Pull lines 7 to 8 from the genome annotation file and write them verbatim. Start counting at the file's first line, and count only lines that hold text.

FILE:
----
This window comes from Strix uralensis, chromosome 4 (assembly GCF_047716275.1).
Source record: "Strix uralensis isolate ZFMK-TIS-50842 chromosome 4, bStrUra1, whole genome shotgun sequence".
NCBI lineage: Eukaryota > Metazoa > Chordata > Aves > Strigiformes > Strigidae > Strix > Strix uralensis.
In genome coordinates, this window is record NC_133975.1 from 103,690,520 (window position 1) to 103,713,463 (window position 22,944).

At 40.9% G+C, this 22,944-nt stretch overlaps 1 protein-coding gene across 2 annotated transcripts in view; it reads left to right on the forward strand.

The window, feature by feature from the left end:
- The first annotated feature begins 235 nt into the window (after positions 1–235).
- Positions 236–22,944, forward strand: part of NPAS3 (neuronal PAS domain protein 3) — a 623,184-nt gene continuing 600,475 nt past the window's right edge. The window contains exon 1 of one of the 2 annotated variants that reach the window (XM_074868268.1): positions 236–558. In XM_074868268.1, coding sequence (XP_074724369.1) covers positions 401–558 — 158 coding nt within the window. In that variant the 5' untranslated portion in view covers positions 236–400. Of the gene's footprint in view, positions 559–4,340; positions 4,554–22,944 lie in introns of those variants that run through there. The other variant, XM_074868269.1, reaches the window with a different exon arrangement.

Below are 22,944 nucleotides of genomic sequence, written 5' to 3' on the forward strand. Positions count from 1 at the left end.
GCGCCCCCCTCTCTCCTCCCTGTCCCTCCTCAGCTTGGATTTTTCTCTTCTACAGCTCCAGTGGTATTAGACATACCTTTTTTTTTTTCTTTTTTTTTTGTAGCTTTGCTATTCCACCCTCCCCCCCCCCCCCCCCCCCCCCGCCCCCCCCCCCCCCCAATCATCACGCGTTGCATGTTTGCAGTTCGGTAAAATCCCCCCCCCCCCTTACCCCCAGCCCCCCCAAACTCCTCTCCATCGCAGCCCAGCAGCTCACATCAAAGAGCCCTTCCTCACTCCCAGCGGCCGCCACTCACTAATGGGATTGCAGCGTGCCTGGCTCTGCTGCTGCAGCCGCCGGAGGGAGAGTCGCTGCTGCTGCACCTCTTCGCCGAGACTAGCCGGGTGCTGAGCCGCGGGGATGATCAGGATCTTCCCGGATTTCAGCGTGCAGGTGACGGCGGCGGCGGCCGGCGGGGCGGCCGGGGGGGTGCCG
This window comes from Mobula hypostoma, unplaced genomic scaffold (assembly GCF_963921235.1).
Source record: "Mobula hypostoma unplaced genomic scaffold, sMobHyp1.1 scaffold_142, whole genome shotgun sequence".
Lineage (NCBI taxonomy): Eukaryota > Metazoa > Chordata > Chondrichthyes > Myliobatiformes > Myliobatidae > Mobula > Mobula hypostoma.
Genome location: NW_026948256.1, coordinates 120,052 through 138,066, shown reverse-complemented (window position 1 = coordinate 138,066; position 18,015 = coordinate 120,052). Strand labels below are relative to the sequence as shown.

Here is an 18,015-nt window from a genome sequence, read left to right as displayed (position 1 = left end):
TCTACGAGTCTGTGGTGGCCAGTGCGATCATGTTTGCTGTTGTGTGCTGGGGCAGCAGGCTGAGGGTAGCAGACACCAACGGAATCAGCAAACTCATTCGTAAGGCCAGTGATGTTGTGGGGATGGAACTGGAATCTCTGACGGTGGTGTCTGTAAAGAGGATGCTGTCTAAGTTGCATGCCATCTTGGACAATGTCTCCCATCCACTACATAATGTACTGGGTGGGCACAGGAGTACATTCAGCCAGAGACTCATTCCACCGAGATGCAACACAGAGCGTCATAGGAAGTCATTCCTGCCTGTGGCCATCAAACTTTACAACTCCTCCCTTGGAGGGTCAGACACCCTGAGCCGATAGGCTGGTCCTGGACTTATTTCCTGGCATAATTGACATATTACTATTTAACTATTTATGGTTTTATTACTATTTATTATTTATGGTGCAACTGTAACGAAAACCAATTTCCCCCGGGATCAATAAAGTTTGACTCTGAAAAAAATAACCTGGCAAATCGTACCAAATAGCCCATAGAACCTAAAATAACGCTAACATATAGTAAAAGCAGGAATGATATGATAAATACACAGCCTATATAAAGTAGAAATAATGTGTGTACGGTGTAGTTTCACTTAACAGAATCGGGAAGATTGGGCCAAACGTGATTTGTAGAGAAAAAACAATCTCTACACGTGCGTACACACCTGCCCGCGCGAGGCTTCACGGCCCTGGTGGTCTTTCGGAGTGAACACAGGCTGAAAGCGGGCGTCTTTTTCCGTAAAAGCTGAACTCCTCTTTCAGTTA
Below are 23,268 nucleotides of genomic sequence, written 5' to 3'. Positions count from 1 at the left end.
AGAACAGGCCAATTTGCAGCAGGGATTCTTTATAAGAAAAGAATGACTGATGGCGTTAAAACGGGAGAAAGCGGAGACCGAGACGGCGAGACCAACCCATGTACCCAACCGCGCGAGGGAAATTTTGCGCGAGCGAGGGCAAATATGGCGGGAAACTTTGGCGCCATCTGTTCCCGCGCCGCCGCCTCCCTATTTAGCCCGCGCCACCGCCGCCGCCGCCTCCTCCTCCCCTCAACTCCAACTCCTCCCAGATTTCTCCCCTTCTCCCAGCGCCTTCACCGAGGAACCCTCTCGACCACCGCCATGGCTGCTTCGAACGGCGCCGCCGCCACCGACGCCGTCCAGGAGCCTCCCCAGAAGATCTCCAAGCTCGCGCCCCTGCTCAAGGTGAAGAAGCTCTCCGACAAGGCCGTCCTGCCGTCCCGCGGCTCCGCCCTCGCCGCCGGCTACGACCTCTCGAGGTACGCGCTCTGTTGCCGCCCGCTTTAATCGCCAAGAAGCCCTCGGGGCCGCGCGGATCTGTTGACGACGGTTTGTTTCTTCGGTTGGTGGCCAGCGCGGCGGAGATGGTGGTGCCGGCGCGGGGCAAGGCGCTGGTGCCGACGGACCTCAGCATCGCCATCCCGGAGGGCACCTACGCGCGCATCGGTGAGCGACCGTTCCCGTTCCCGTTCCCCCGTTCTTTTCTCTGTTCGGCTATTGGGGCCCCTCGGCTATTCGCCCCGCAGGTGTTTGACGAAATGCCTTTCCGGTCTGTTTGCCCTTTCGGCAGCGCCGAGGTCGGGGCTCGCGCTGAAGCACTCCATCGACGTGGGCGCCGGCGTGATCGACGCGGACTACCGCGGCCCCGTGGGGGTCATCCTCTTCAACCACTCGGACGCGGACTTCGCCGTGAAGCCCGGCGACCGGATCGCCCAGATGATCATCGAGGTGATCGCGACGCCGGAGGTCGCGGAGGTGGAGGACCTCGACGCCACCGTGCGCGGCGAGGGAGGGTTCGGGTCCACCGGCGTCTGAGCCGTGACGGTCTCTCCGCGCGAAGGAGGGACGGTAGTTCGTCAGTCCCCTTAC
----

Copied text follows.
- The first annotated feature begins 235 nt into the window (after positions 1–235).
- Positions 236–22,944, forward strand: part of NPAS3 (neuronal PAS domain protein 3) — a 623,184-nt gene continuing 600,475 nt past the window's right edge. The window contains exon 1 of one of the 2 annotated variants that reach the window (XM_074868268.1): positions 236–558. In XM_074868268.1, coding sequence (XP_074724369.1) covers positions 401–558 — 158 coding nt within the window. In that variant the 5' untranslated portion in view covers positions 236–400. Of the gene's footprint in view, positions 559–4,340; positions 4,554–22,944 lie in introns of those variants that run through there. The other variant, XM_074868269.1, reaches the window with a different exon arrangement.